Cultural Competence in the Prevention and Treatment of Cancer: The Case of Blueberries in North America


Berry and berry-type fruits have gained the title of “super fruits” in recent years due to their anti-disease promoting phytonutrients. While researchers have been hard at work isolating the mechanisms by which these bioactive chemicals influence the human body, scientists have largely ignored the influence of culture on the co-evolutionary relationship between berry fruits and humans. This paper explores the phytochemical makeup and cultural groundings of blueberries (Vaccinium corymbosum). Cultural and spiritual connections of northeastern Native American groups such as the Ojibwe tribe with blueberries have influenced the survival of both species. Considering the poor consumption of fruits across the United States, this paper presents the thesis that effectively changing the dietary habits of a population requires a multi-faceted approach where scientific knowledge of the benefits of fruits in addition to the history and sociocultural meaning of various fruits are taken into account. Moreover, this paper discusses the importance of sociocultural backgrounds (specifically of fruits) as a platform for strengthening cultural competence in order to more effectively communicate knowledge concerning the use of fruits in the prevention and treatment of various cancers.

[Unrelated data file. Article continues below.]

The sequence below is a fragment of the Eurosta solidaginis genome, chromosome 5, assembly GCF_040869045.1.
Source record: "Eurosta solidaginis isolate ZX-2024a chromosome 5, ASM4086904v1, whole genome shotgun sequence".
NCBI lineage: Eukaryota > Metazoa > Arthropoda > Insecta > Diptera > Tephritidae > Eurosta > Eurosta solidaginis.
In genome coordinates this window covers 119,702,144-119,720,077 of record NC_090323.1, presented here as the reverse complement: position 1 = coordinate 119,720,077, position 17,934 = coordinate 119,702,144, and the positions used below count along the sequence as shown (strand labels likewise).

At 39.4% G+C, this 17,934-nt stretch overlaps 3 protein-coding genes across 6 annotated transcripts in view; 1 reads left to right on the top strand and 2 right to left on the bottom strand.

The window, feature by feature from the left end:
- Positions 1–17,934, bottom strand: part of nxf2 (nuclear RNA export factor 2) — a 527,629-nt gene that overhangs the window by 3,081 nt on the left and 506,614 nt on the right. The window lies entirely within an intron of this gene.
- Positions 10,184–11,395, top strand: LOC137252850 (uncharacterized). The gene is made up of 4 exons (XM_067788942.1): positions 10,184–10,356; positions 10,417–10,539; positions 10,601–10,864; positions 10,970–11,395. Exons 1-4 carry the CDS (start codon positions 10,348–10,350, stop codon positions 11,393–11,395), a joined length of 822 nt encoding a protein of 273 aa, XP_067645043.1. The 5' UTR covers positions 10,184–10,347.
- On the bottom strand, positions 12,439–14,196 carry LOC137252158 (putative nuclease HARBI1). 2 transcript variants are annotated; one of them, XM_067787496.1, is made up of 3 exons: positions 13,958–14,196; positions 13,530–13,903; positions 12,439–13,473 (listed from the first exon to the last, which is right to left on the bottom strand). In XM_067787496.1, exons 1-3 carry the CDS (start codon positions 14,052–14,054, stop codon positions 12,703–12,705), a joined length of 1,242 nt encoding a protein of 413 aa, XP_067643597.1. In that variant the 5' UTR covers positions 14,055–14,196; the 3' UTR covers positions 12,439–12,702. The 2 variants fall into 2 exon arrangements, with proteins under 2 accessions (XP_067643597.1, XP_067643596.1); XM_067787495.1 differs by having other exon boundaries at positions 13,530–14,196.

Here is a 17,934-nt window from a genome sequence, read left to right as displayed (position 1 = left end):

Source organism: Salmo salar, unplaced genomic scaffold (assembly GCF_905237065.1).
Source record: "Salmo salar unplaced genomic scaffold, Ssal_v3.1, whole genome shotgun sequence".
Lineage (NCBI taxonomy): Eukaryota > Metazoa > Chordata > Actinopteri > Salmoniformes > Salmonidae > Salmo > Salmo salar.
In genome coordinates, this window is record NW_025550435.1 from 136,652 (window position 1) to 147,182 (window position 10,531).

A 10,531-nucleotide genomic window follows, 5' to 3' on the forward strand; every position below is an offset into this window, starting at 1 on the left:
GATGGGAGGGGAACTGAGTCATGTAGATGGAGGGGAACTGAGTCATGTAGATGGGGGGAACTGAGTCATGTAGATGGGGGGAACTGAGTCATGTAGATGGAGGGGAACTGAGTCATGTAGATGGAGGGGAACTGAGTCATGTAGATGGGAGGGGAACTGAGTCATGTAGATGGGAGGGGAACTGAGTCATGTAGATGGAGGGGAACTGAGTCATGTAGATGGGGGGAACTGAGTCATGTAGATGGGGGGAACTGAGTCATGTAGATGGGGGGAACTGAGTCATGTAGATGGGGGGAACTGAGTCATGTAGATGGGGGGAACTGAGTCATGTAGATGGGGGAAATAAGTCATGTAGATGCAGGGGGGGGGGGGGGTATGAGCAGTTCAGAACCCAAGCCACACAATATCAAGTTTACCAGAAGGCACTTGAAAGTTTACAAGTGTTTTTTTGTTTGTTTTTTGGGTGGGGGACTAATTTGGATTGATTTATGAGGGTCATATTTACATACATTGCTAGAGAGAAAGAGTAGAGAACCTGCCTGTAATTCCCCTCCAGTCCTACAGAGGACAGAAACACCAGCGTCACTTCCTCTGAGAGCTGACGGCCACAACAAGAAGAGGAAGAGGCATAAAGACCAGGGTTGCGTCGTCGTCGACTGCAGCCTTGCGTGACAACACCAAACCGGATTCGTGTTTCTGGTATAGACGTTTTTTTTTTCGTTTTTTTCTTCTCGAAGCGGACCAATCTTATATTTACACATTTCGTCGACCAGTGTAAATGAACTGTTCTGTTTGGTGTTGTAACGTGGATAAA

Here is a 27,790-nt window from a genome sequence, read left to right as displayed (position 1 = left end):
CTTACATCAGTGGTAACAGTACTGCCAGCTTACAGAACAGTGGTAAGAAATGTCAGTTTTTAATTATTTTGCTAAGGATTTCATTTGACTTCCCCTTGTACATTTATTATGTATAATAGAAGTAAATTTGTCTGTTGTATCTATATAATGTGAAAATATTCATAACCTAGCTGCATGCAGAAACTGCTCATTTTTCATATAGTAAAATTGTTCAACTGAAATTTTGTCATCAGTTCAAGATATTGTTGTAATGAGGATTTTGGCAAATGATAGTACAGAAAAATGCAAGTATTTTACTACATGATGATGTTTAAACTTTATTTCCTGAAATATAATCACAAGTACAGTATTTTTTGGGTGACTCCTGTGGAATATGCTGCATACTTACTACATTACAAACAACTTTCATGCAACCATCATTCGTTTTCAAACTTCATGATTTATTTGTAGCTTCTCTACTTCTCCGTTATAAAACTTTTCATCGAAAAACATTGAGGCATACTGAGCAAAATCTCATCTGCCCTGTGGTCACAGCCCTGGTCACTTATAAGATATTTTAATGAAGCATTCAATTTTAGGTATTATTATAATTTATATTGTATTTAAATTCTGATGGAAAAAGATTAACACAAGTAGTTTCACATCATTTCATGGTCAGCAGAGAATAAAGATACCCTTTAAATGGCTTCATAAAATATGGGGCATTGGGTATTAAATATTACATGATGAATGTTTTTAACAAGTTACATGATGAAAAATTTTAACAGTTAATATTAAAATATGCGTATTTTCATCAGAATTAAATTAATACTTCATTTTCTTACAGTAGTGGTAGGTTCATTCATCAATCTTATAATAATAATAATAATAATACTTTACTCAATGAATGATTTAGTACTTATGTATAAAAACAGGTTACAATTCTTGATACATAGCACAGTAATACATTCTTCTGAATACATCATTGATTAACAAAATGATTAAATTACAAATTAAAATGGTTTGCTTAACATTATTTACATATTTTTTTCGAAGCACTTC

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Samuel-Peterson, N. (2013). Cultural Competence in the Prevention and Treatment of Cancer: The Case of Blueberries in North America. Advances in Anthropology, 3, 65-70. doi: 10.4236/aa.2013.32009.

Conflicts of Interest

The authors declare no conflicts of interest.


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